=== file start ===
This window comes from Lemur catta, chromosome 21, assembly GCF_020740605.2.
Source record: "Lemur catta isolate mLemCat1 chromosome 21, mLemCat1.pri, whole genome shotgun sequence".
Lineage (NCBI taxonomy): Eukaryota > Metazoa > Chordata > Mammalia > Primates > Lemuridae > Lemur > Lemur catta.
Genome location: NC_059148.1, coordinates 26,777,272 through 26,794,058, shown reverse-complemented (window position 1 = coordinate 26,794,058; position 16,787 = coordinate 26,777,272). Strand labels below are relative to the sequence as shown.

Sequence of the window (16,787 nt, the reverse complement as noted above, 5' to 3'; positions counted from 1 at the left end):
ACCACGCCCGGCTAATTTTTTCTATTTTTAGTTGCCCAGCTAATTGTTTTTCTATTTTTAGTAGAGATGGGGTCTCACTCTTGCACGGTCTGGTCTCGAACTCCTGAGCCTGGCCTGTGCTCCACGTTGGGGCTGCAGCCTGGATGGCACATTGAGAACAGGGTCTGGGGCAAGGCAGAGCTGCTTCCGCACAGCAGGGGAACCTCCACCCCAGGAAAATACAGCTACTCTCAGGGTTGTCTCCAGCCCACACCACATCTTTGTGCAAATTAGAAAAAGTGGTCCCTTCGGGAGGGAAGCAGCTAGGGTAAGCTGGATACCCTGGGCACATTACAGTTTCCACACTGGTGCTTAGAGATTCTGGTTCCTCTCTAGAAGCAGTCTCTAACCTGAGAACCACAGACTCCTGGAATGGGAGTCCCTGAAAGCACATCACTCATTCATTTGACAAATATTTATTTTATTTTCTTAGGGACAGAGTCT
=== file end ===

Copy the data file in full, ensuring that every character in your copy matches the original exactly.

This window comes from Lemur catta, chromosome 21, assembly GCF_020740605.2.
Source record: "Lemur catta isolate mLemCat1 chromosome 21, mLemCat1.pri, whole genome shotgun sequence".
Lineage (NCBI taxonomy): Eukaryota > Metazoa > Chordata > Mammalia > Primates > Lemuridae > Lemur > Lemur catta.
Genome location: NC_059148.1, coordinates 26,777,272 through 26,794,058, shown reverse-complemented (window position 1 = coordinate 26,794,058; position 16,787 = coordinate 26,777,272). Strand labels below are relative to the sequence as shown.

Sequence of the window (16,787 nt, the reverse complement as noted above, 5' to 3'; positions counted from 1 at the left end):
ACCACGCCCGGCTAATTTTTTCTATTTTTAGTTGCCCAGCTAATTGTTTTTCTATTTTTAGTAGAGATGGGGTCTCACTCTTGCACGGTCTGGTCTCGAACTCCTGAGCCTGGCCTGTGCTCCACGTTGGGGCTGCAGCCTGGATGGCACATTGAGAACAGGGTCTGGGGCAAGGCAGAGCTGCTTCCGCACAGCAGGGGAACCTCCACCCCAGGAAAATACAGCTACTCTCAGGGTTGTCTCCAGCCCACACCACATCTTTGTGCAAATTAGAAAAAGTGGTCCCTTCGGGAGGGAAGCAGCTAGGGTAAGCTGGATACCCTGGGCACATTACAGTTTCCACACTGGTGCTTAGAGATTCTGGTTCCTCTCTAGAAGCAGTCTCTAACCTGAGAACCACAGACTCCTGGAATGGGAGTCCCTGAAAGCACATCACTCATTCATTTGACAAATATTTATTTTATTTTCTTAGGGACAGAGTCT